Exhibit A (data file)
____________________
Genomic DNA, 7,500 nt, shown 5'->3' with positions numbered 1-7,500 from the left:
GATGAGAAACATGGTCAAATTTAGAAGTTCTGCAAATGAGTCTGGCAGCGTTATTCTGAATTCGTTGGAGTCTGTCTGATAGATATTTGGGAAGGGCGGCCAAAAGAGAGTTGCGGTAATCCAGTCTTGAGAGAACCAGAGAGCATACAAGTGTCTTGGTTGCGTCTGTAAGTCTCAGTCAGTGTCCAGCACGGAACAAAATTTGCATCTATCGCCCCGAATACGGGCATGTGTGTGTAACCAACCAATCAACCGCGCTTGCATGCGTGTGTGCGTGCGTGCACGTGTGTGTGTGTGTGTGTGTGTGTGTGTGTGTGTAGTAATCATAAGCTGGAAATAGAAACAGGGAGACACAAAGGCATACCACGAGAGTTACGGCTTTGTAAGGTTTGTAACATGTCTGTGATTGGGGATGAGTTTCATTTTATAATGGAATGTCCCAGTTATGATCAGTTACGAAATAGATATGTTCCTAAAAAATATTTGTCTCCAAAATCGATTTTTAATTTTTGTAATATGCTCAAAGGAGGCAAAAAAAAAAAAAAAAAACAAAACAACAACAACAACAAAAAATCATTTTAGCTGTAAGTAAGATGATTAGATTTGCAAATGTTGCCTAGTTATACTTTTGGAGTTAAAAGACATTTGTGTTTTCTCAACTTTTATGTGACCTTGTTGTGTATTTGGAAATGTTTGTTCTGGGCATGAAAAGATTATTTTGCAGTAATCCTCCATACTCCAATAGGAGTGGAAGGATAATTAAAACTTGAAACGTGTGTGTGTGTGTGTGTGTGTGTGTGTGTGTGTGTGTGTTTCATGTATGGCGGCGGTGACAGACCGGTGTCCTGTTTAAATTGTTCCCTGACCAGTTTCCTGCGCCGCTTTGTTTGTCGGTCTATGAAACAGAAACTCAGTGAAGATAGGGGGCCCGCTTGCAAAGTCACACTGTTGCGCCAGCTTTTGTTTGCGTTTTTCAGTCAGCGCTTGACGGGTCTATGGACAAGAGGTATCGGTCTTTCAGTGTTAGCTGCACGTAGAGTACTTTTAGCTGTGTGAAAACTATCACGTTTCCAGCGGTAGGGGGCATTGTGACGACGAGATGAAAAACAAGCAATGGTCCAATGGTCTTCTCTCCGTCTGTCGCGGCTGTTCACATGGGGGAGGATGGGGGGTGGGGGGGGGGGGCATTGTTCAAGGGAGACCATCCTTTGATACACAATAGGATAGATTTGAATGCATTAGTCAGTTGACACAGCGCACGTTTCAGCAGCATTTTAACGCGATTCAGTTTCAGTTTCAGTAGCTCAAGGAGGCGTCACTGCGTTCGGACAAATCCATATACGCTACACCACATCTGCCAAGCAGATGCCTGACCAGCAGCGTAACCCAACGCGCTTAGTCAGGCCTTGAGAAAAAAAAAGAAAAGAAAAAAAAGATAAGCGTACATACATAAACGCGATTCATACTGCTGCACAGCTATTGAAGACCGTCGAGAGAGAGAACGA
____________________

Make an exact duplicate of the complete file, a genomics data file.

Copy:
Genomic DNA, 7,500 nt, shown 5'->3' with positions numbered 1-7,500 from the left:
GATGAGAAACATGGTCAAATTTAGAAGTTCTGCAAATGAGTCTGGCAGCGTTATTCTGAATTCGTTGGAGTCTGTCTGATAGATATTTGGGAAGGGCGGCCAAAAGAGAGTTGCGGTAATCCAGTCTTGAGAGAACCAGAGAGCATACAAGTGTCTTGGTTGCGTCTGTAAGTCTCAGTCAGTGTCCAGCACGGAACAAAATTTGCATCTATCGCCCCGAATACGGGCATGTGTGTGTAACCAACCAATCAACCGCGCTTGCATGCGTGTGTGCGTGCGTGCACGTGTGTGTGTGTGTGTGTGTGTGTGTGTGTGTGTAGTAATCATAAGCTGGAAATAGAAACAGGGAGACACAAAGGCATACCACGAGAGTTACGGCTTTGTAAGGTTTGTAACATGTCTGTGATTGGGGATGAGTTTCATTTTATAATGGAATGTCCCAGTTATGATCAGTTACGAAATAGATATGTTCCTAAAAAATATTTGTCTCCAAAATCGATTTTTAATTTTTGTAATATGCTCAAAGGAGGCAAAAAAAAAAAAAAAAAACAAAACAACAACAACAACAAAAAATCATTTTAGCTGTAAGTAAGATGATTAGATTTGCAAATGTTGCCTAGTTATACTTTTGGAGTTAAAAGACATTTGTGTTTTCTCAACTTTTATGTGACCTTGTTGTGTATTTGGAAATGTTTGTTCTGGGCATGAAAAGATTATTTTGCAGTAATCCTCCATACTCCAATAGGAGTGGAAGGATAATTAAAACTTGAAACGTGTGTGTGTGTGTGTGTGTGTGTGTGTGTGTGTGTGTGTTTCATGTATGGCGGCGGTGACAGACCGGTGTCCTGTTTAAATTGTTCCCTGACCAGTTTCCTGCGCCGCTTTGTTTGTCGGTCTATGAAACAGAAACTCAGTGAAGATAGGGGGCCCGCTTGCAAAGTCACACTGTTGCGCCAGCTTTTGTTTGCGTTTTTCAGTCAGCGCTTGACGGGTCTATGGACAAGAGGTATCGGTCTTTCAGTGTTAGCTGCACGTAGAGTACTTTTAGCTGTGTGAAAACTATCACGTTTCCAGCGGTAGGGGGCATTGTGACGACGAGATGAAAAACAAGCAATGGTCCAATGGTCTTCTCTCCGTCTGTCGCGGCTGTTCACATGGGGGAGGATGGGGGGTGGGGGGGGGGGGCATTGTTCAAGGGAGACCATCCTTTGATACACAATAGGATAGATTTGAATGCATTAGTCAGTTGACACAGCGCACGTTTCAGCAGCATTTTAACGCGATTCAGTTTCAGTTTCAGTAGCTCAAGGAGGCGTCACTGCGTTCGGACAAATCCATATACGCTACACCACATCTGCCAAGCAGATGCCTGACCAGCAGCGTAACCCAACGCGCTTAGTCAGGCCTTGAGAAAAAAAAAGAAAAGAAAAAAAAGATAAGCGTACATACATAAACGCGATTCATACTGCTGCACAGCTATTGAAGACCGTCGAGAGAGAGAACGA